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Shortly before the December holidays, Sheila Jackson Lee, a 10-term U.S. House member, inserted remarks into the Congressional Record in regard to women’s legal and human rights.
The Houston Democrat, sharing initial findings from the U.S. visit of a United Nations Working Group that focuses on discrimination against women, touched on the nation’s gender wage gap, the increasing percentage of women in poverty and disparities in access to reproductive health.
A figure that got our attention had to do with the maternal mortality rate. "Between 1990 and 2013," Jackson Lee said, "the maternal mortality rate for women in the U.S. has increased by 136 percent."
Were women in this country dying at a significantly higher rate from pregnancy-related causes compared with almost a quarter century ago? We had to find out.
We checked with Jackson Lee’s office to find the source of the 136 percent claim, and staffers sent back a Euro News article from Dec. 14, 2015. The article also referenced the U.N. working group’s U.S. visit, and attributed the 136 percent increase to U.N. rights workers. Similarly, several media outlets have used the 136 percent figure often.
We also found the figure in a 2014 report compiled by the World Health Organization, UNICEF, UNFPA, The World Bank and the United Nations Population Division titled "Trends in Maternal Mortality: 1990 to 2013." It showed that yes, from 1990 to 2013, there was a 136 percent increase in the maternal mortality rate in the United States.
Before we get into the figures, some definitions. The maternal mortality rate is the number of maternal deaths per 100,000 live births. A maternal death is defined as the death of a woman while pregnant or within 42 days of termination of pregnancy, regardless of duration and site of pregnancy, but not including accidental or incidental causes. A WHO fact sheet attributes 75 percent of maternal deaths to these complications:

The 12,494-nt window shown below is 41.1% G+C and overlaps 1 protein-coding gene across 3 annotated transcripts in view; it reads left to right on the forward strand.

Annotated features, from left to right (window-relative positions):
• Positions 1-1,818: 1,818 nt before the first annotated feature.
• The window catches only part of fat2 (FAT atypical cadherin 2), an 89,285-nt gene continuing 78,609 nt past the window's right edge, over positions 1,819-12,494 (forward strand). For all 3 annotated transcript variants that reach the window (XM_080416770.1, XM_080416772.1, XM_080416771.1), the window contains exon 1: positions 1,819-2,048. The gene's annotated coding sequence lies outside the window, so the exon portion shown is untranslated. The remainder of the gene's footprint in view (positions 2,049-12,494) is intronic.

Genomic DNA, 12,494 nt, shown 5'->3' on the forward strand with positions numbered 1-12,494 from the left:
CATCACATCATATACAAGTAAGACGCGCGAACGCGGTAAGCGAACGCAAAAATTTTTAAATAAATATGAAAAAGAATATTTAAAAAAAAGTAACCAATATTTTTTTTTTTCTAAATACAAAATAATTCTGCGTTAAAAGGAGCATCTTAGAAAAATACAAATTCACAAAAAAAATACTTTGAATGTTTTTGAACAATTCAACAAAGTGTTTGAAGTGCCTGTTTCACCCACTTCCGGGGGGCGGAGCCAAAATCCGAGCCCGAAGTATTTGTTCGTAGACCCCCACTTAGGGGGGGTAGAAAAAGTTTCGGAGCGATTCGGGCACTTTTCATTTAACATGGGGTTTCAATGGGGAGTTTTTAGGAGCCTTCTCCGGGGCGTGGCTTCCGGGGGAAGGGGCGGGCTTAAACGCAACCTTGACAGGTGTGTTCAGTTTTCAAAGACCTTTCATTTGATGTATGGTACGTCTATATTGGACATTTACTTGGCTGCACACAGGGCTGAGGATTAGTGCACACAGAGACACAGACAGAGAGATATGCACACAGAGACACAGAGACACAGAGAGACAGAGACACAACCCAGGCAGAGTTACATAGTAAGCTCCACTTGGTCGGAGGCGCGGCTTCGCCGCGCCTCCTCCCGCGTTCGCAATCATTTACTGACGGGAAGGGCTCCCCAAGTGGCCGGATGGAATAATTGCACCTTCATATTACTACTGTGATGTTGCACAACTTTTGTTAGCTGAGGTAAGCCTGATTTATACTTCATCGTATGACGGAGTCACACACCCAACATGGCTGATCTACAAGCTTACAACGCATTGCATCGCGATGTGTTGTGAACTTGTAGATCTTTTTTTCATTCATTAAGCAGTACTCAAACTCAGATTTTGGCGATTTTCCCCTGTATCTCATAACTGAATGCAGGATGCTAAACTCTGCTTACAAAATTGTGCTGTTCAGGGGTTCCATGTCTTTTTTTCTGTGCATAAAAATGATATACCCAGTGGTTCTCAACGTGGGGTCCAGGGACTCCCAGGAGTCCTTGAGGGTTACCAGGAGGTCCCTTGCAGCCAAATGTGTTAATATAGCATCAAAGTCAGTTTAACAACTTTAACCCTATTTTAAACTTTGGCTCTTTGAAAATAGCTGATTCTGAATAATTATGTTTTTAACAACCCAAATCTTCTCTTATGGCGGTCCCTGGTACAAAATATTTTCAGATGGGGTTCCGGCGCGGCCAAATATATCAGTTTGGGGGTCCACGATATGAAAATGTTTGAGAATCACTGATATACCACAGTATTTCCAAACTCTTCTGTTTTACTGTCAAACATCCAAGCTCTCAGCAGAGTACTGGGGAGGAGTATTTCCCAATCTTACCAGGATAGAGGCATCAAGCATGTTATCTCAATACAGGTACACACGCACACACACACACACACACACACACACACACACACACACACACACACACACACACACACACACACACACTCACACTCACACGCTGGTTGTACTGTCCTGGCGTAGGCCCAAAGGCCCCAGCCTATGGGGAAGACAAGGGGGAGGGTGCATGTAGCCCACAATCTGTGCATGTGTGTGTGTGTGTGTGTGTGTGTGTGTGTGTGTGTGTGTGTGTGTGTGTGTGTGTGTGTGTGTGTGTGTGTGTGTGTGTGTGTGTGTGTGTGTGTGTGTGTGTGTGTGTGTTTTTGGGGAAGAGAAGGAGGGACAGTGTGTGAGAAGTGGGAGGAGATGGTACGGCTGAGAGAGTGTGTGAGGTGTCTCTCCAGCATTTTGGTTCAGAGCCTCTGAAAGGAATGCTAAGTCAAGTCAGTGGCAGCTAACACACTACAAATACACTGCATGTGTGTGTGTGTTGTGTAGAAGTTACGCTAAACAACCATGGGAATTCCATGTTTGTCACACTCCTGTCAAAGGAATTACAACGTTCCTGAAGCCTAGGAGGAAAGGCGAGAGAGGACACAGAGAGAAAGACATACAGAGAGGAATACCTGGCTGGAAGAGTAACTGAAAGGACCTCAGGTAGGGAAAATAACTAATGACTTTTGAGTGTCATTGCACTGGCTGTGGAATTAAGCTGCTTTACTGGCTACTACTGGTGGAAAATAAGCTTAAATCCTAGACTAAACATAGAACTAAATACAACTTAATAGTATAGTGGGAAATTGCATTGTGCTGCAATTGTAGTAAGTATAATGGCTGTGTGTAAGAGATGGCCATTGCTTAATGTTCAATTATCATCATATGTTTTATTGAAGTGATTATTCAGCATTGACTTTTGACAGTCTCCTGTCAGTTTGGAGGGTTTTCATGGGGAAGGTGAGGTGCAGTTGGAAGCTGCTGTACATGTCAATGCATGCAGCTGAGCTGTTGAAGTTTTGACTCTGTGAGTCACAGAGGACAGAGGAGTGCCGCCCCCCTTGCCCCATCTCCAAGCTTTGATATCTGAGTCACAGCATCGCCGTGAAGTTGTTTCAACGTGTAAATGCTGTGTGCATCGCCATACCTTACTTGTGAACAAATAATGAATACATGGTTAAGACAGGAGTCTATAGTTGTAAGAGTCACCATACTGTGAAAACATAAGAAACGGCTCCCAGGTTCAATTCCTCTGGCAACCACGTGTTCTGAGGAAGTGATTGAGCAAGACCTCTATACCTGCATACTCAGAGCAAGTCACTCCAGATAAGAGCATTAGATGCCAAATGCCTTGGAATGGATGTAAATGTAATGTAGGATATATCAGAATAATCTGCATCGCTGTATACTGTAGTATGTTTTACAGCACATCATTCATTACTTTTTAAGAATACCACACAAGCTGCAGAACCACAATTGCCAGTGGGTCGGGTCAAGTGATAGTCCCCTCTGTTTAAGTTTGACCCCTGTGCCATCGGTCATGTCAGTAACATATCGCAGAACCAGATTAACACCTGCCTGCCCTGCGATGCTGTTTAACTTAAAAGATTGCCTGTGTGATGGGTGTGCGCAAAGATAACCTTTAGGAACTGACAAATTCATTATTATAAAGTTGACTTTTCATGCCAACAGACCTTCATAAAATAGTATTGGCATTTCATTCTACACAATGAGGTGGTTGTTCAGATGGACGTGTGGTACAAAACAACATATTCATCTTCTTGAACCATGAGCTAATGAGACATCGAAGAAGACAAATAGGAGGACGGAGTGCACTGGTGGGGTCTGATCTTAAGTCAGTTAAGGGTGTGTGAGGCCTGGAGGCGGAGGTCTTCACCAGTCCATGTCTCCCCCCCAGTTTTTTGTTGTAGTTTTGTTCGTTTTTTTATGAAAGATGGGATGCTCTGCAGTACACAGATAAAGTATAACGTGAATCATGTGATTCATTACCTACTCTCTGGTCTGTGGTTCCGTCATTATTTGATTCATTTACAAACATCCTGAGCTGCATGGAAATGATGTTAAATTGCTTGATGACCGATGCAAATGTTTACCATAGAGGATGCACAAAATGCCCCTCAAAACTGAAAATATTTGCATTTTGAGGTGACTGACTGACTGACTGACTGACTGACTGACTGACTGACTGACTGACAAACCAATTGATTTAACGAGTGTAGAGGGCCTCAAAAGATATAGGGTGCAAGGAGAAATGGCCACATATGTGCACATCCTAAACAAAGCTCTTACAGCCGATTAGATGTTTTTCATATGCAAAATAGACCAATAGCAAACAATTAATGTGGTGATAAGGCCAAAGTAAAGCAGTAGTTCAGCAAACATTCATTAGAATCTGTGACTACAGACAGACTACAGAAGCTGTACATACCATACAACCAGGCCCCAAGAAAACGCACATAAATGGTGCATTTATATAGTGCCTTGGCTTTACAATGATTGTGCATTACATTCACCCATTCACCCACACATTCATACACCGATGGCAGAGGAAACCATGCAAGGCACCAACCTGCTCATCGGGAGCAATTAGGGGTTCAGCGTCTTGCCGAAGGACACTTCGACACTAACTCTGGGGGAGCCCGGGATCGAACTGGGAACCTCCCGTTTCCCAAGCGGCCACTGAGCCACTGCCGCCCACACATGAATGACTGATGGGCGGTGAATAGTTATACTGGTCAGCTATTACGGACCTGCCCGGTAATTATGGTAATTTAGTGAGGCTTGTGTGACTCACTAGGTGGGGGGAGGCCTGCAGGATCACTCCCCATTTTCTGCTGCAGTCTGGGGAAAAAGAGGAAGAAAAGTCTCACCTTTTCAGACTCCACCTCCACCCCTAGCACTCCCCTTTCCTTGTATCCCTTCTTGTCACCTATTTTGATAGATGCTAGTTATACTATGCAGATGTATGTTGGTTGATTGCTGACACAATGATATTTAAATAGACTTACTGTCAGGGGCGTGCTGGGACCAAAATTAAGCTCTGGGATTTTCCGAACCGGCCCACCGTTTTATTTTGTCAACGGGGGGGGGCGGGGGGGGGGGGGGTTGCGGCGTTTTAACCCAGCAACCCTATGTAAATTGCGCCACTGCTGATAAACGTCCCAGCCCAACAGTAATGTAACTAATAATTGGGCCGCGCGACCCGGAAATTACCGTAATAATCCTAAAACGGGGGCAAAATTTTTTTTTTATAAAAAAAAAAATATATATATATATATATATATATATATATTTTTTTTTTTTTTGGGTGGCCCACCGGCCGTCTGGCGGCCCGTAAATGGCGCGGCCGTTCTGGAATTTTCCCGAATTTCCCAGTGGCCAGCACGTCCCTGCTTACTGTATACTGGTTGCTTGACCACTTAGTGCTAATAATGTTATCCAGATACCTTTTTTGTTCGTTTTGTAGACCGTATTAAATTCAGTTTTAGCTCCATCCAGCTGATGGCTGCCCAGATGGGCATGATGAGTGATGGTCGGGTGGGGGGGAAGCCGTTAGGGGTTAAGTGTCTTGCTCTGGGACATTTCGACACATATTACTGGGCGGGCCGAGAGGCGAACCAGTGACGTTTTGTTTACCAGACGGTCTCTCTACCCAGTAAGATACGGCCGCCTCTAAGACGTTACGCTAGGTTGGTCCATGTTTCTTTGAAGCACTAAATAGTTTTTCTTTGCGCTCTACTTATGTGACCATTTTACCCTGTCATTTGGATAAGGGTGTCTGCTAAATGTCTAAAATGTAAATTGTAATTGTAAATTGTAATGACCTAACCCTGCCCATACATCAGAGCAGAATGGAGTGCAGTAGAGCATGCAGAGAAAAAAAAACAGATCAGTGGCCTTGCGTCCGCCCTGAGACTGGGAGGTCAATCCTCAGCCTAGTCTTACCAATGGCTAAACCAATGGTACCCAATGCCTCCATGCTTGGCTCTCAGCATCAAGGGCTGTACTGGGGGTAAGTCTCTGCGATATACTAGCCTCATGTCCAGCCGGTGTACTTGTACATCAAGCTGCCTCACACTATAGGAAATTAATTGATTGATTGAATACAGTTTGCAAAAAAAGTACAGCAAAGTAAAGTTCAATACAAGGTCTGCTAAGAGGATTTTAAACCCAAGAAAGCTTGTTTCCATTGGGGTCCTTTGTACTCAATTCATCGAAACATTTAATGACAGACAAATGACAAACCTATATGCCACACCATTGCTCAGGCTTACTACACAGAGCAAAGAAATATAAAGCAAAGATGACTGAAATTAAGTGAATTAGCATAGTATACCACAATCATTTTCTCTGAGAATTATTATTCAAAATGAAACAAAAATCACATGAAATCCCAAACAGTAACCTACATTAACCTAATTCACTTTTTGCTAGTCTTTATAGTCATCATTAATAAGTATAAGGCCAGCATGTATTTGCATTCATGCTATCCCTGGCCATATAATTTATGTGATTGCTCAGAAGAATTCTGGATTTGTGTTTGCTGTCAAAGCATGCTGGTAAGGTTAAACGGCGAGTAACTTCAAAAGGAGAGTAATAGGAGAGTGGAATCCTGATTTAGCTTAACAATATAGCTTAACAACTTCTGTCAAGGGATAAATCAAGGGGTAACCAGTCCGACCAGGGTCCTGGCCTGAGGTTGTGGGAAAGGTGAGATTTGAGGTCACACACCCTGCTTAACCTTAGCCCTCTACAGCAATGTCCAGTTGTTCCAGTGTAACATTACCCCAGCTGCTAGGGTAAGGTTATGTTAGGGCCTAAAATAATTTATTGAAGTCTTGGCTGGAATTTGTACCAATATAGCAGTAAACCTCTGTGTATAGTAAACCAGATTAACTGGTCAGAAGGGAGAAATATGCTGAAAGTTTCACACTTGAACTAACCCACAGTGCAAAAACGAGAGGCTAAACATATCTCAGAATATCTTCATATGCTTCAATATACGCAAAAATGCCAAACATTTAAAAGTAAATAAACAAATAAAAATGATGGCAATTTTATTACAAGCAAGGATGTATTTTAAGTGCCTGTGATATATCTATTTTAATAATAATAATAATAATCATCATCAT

Severe bleeding (mostly bleeding after childbirth)
Infections (usually after childbirth)
High blood pressure during pregnancy (pre-eclampsia and eclampsia)
Complications from delivery
According to the WHO, 99 percent of maternal deaths occur in developing countries.
Nicholas Kassebaum, professor at Seattle Children’s Hospital and the Institute for Health Metrics and Evaluation, also analyzed the maternal mortality rate for an article in the medical journal The Lancet. His team put the rate increase between 1990 and 2013 at closer to 49 percent. Kassebaum suggested the difference in percentages could be attributed to model predictions the World Health Organization used.
The Institute for Health Metrics and Evaluation used a larger volume of data than the WHO/UN report, Kassebaum said, which showed the rate peak in 2009, and subsequently go down slightly the following years, settling at 18.5 deaths in 2013, or close to a 49 percent increase. The original WHO report used 5-year projections that predicted an increase every year.
Experts such as the Center for Disease Control and Prevention’s Bill Callaghan warn against indiscriminately using the 136 percent figure. To make his point, the 2015 report (the following year) from WHO, UNICEF, et. al. showed only a 16.7 percent increase in maternal mortality rate for the United States.
In an email, Sebastian Oliel, a spokesman for the Panamerican Health Organization, attributed the new figures to a change in methodology intended to allow a better comparison of mortality rates from different countries.
Instead of relying on vital statistics (information gleaned from death certificates), which Callaghan said are not the most accurate, the WHO/UN began using CDC data for the United States in reports after 2014. Also, the current methodology uses estimates on an annual basis, instead of the previous method that estimated figures every five years, based on vital statistics.
While the new rate looks like it’s telling a less drastic story, Callaghan said there still is a legitimate cause for concern.
"The maternal mortality rate in the U.S. is unacceptably high," said Callaghan, chief of the CDC’s Maternal and Infant Health branch. "I’ve borne witness to women dying in pregnancy, it’s an awful thing. Whether it’s 18 out of 100,000 or 12 out of 100,000, it’s too high. Whether we’re first in the world or 89th in the world, it’s too high."